NEWS
March 15, 2015 | By David Patrick Stearns, Inquirer Music Critic
Beethoven and Falla. Only one conductor would dare to pair such radically dissimilar composers with the Philadelphia Orchestra: the late Rafael Frühbeck de Burgos. Planned by him before his death last year, the program on Thursday fell to the orchestra's conductor in residence, Cristian Macelaru. He is as strong-minded as anyone standing before the orchestra this season and, overall, made the evening work in a manner hugely different from Frühbeck de Burgos'. Beethoven was represented by his least severe orchestral work, the Symphony No. 6 ("Pastoral")
ENTERTAINMENT
March 11, 2015 | By David Patrick Stearns, Inquirer Music Critic
'When all goes wrong . . . smile a lot. " Such was the advice that conductor Scott Terrell gave to the everyday people who stepped up to lead a Philadelphia Orchestra contingent Monday at the Reading Terminal Market. Orchestra players have performed pop-ups from Macau to the Comcast Center, and Monday morning word went out on the Internet that this one would be a "Conduct Us" program, where listeners could become participants and get a souvenir baton. No way the entire orchestra could fit at the northerly end of the crowded market, of course.
NEWS
March 8, 2015 | By David Patrick Stearns, Inquirer Music Critic
For all of its reputed fabulousness, the Philadelphia Orchestra is also known for its winter contingency concerts. Most famously, Wolfgang Sawallisch once played Wagner on piano while weather-delayed orchestra musicians trickled in. On Thursday, music director Yannick Nézet-Séguin could not muster enough musicians for Vaughan Williams' Symphony No. 4 , so he substituted Ravel's Mother Goose Suite on four-hand piano with himself and none...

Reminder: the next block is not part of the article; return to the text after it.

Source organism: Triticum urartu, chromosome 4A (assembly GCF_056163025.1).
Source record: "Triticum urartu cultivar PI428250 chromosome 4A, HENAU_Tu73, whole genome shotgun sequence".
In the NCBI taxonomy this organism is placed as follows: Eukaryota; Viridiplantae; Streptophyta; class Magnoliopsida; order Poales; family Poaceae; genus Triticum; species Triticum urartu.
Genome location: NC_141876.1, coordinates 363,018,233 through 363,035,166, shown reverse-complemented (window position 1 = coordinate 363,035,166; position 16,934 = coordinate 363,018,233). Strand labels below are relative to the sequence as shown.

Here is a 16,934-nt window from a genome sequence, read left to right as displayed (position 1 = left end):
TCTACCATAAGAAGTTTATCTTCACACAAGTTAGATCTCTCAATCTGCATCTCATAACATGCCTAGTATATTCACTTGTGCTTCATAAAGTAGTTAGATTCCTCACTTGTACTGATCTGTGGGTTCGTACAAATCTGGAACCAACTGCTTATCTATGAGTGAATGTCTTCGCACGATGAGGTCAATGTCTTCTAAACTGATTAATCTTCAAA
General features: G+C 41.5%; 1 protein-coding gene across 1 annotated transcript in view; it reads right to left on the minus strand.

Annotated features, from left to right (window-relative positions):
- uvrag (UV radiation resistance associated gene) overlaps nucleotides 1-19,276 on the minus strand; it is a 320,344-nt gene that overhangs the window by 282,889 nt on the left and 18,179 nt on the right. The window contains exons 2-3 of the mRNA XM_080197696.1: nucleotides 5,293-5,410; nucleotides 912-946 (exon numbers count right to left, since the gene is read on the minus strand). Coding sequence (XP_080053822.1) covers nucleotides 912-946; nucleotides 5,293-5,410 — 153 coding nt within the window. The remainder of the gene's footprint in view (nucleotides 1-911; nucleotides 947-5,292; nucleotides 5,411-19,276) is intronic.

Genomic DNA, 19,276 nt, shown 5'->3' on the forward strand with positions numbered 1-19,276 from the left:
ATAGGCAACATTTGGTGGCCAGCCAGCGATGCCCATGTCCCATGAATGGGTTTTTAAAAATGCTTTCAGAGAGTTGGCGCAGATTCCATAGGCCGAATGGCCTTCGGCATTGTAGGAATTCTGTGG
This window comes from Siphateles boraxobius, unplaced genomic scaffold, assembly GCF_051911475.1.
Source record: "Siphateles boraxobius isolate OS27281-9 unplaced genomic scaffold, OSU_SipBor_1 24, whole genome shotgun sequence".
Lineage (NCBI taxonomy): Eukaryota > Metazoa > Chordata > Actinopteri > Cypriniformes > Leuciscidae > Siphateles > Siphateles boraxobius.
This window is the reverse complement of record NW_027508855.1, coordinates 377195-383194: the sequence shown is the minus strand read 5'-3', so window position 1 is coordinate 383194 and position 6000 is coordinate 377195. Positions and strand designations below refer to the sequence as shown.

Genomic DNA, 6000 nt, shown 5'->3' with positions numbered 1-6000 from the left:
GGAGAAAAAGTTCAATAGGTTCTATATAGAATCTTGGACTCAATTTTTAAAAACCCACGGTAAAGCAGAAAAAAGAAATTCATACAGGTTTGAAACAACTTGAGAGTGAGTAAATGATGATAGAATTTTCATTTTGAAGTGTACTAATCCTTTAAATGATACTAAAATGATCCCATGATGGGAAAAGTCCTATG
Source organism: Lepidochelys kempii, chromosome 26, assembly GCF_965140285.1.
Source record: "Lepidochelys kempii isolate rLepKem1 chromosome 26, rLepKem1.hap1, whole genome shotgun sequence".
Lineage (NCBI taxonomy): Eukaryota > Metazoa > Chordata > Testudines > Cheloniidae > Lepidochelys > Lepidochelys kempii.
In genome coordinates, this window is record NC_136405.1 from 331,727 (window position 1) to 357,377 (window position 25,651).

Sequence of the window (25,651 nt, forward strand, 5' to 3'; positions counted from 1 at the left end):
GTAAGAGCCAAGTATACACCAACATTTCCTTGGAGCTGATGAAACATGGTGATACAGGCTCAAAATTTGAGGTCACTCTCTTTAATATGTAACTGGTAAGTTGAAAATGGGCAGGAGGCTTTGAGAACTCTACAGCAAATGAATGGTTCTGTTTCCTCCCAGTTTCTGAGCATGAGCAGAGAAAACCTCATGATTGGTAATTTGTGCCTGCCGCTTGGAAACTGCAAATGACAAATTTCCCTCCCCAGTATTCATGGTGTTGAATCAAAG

NEWS
March 7, 2015 | By Anthony R. Wood and Matt Gelb, Inquirer Staff Writers
Like the winter of 2014-15 itself, Thursday's snow was a late arrival. But for the region's commuters - and almost anyone else who had to go anywhere - this was a case of better never than late. By the time the snow tapered off late in the day, close to a foot had fallen in parts of the region, by far the biggest snowfall of a strange winter in which March has behaved like January. The storm's most disruptive element probably was its timing. Rain and sleet changed to heavy snow right before the peak morning commute.
NEWS
March 4, 2015 | By Peter Dobrin, Inquirer Music Critic
If there was a certain energy in the air Monday night at the Kimmel Center, it wasn't only to be found in triumphant Verdi or euphoric Saint-Saëns. More than 400 students from the School District of Philadelphia's All-Philadelphia High School Music Festival performed onstage in Verizon Hall, even as officials continued their work behind the scenes to reinvigorate the program. The concert was a fond farewell to Don S. Liuzzi, the Philadelphia Orchestra timpanist who has been director of the All-City orchestra, as it is known, for the last decade.